Principles and Practice of Chromatography - Chromatography Applications > Liquid Chromatography Applications > Analysis of β-blockers > Page 95


Other than controlling the pH, the effect of the chosen buffer has little or no effect on chiral selectivity. This is verified by the chromatograms shown in figure 53. It is seen that virtually the same selectivity is obtained from all three buffers irrespective of the actual chemical nature of the buffers themselves. However, although the difference is exceedingly small, the slightly greater separation ratio obtained from the buffer containing triethylamine might reflect the relatively strong dispersive character of the ethyl groups in the buffer molecule. The enthalpic contributions to retention can be strongly dispersive, and/or strongly polar, or result from induced dipole interactivity. The aromatic rings will allow induced dipole interactions with the stationary phase and conversely, the strong polar groups on the stationary phase can induce dipole interaction with polarizable groups on the solute.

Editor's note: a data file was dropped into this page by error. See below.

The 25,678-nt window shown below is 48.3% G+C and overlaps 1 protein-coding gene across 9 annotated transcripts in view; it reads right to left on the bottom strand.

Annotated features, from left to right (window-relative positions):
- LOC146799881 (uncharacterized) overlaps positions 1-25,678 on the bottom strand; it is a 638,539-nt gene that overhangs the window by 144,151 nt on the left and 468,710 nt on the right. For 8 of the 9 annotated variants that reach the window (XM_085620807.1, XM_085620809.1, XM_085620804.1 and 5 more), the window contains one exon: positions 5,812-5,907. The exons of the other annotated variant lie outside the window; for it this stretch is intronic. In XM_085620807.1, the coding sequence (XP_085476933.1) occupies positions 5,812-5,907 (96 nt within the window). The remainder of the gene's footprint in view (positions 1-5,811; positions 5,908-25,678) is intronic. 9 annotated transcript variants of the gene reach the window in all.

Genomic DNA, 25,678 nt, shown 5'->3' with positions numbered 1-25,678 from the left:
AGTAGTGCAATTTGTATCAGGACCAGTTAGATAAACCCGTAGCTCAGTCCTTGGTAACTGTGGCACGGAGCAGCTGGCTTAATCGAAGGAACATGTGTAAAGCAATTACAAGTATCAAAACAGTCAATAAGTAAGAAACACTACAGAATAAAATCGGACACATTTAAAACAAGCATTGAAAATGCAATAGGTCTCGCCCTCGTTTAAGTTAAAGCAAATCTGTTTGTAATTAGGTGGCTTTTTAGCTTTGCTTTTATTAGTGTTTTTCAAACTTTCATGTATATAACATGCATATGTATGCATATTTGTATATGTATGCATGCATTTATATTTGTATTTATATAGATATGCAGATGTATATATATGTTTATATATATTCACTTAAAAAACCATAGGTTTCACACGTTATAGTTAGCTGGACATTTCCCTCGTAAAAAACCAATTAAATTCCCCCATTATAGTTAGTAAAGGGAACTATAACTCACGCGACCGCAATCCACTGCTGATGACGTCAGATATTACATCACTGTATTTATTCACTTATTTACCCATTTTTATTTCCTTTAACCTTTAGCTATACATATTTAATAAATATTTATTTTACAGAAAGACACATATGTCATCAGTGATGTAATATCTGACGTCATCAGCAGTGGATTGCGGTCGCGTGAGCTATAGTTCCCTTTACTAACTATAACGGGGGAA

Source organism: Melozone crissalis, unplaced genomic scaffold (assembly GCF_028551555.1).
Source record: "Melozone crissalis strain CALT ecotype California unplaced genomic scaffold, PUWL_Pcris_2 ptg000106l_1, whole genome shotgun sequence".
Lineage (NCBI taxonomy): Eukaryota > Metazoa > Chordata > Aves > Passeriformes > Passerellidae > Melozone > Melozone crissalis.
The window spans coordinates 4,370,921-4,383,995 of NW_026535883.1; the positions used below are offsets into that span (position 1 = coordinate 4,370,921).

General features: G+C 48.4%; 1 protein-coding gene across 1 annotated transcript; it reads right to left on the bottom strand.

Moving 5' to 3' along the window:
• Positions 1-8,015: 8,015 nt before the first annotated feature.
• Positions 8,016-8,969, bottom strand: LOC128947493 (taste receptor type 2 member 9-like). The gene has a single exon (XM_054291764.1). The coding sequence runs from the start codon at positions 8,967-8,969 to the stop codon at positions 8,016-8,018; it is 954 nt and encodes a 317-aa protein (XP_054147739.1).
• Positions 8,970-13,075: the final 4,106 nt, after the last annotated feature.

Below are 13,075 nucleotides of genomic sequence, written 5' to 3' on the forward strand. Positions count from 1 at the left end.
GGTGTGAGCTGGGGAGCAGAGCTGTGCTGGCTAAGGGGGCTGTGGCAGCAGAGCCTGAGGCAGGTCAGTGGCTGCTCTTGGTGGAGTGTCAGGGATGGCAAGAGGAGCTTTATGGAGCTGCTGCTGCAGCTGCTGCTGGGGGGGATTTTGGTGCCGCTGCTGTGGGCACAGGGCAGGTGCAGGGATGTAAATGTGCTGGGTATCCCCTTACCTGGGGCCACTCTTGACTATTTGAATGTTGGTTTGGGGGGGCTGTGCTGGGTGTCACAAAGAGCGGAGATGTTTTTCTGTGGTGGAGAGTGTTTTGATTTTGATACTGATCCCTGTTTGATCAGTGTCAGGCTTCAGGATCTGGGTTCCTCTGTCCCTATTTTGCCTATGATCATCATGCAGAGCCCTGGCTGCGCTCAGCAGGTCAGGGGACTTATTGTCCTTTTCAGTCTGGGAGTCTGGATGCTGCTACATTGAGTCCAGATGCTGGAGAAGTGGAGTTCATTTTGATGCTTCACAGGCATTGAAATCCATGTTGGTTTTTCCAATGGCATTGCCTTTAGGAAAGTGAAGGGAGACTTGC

Figure 53 The Separations of the Isomers of Terbutaline Employing Different Buffer Solutions


The cavities are more shallow than those in the cyclodextrins and thus interactions are weaker however, this allows more rapid solute exchange between the phases, and thus higher column efficiencies. An example of the use of the stationary phase to separate the enantiomers of 3-methyl-5-phenylhydantoin is shown in figure 54. The separation is carried out under two conditions, the first used pure ethanol as the mobile phase, which is relatively dispersive, and in the second, a mobile phase that contains 90% of water which is strongly polar. Pure ethanol provides extremely strong dispersive interactions in the mobile phase relative to that of the aqueous solvent which will be significantly more dispersive than any interactions involved with the stationary phase.